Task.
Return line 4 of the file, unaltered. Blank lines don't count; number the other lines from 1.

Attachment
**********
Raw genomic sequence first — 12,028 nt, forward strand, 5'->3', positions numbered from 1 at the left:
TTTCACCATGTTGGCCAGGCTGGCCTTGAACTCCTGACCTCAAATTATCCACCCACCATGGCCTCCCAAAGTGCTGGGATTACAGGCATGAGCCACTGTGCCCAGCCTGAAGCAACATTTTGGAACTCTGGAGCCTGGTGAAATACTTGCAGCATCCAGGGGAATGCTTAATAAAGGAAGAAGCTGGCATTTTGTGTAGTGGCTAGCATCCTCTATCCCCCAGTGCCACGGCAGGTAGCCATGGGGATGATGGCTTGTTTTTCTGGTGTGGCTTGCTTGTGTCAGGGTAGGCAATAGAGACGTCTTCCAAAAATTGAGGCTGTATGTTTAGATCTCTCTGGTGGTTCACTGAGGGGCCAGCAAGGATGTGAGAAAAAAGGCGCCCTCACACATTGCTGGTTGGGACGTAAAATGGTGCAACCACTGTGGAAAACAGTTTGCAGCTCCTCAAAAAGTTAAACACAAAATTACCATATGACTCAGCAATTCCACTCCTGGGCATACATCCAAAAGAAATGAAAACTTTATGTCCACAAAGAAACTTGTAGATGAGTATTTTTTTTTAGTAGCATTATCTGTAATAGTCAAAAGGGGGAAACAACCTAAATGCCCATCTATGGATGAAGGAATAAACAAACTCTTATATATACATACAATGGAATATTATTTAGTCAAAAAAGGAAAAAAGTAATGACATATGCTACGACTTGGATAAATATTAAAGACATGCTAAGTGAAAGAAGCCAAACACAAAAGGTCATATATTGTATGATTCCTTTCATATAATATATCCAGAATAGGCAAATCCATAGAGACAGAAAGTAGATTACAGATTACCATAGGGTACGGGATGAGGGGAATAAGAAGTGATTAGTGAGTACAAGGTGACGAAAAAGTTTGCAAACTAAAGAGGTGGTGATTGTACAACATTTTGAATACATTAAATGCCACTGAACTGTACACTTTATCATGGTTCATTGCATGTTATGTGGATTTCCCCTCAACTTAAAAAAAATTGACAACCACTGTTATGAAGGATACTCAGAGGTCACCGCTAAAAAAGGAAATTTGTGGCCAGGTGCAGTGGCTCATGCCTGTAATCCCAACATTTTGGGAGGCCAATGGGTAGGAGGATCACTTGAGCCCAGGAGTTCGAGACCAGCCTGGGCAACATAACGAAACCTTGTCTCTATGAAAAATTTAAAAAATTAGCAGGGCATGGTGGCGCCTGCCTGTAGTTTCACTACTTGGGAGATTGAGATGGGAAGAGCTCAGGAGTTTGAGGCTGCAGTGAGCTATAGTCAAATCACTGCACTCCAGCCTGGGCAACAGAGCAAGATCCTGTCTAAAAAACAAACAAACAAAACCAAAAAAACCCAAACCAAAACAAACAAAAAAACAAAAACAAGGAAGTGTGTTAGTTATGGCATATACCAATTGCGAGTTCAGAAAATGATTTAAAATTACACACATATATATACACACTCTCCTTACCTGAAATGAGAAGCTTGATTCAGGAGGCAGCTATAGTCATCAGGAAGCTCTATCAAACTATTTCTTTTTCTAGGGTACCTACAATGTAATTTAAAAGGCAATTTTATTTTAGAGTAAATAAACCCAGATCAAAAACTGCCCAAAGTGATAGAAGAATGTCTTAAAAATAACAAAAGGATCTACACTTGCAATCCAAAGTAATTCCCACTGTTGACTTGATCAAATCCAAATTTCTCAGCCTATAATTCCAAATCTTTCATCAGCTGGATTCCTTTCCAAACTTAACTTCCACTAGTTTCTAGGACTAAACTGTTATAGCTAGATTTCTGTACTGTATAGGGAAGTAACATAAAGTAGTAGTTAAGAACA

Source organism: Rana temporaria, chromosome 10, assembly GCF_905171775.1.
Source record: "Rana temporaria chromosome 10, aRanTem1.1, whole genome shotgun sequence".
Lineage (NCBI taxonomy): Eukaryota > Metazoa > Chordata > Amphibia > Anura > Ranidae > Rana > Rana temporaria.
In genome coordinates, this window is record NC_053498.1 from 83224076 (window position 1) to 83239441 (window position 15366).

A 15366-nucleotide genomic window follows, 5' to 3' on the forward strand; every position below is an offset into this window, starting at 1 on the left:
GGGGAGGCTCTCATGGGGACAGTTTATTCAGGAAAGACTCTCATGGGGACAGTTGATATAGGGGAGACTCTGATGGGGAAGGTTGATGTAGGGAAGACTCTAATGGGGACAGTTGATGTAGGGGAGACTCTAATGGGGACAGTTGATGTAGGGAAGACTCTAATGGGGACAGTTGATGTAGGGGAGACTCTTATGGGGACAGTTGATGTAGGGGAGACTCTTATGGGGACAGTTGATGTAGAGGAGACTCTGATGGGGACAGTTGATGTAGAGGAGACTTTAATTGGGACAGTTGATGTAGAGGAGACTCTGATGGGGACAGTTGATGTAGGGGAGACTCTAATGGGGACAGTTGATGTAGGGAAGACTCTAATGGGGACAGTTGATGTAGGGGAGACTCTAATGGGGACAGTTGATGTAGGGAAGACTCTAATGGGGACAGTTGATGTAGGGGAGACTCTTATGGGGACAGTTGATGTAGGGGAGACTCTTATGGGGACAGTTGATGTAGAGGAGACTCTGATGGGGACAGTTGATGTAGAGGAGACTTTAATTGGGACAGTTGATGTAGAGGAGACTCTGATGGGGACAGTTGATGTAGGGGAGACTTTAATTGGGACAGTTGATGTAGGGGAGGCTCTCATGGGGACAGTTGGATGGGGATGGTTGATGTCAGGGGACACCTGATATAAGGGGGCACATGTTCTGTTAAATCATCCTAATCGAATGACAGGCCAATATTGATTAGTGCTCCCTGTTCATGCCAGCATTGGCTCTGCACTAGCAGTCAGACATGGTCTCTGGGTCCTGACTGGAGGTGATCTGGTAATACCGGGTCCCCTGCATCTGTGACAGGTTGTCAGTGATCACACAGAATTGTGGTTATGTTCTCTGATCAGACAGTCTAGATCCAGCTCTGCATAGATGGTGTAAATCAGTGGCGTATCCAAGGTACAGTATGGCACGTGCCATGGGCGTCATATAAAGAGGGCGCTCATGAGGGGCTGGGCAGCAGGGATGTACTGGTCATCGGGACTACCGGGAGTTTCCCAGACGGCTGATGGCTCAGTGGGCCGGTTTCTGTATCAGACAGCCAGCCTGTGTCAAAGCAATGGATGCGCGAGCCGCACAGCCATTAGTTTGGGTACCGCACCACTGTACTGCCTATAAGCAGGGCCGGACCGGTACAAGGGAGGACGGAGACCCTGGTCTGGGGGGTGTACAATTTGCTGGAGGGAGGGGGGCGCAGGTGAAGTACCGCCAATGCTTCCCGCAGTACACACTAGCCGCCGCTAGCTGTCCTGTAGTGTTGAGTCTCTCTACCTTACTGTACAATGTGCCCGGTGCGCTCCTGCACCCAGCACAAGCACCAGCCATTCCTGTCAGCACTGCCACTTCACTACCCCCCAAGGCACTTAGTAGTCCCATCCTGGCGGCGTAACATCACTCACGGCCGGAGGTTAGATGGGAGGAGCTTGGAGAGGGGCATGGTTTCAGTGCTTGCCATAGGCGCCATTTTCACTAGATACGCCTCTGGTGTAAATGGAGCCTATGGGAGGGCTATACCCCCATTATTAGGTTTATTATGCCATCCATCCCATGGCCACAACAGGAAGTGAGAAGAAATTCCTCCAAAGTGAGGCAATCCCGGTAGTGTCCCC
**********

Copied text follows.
Source record: "Rana temporaria chromosome 10, aRanTem1.1, whole genome shotgun sequence".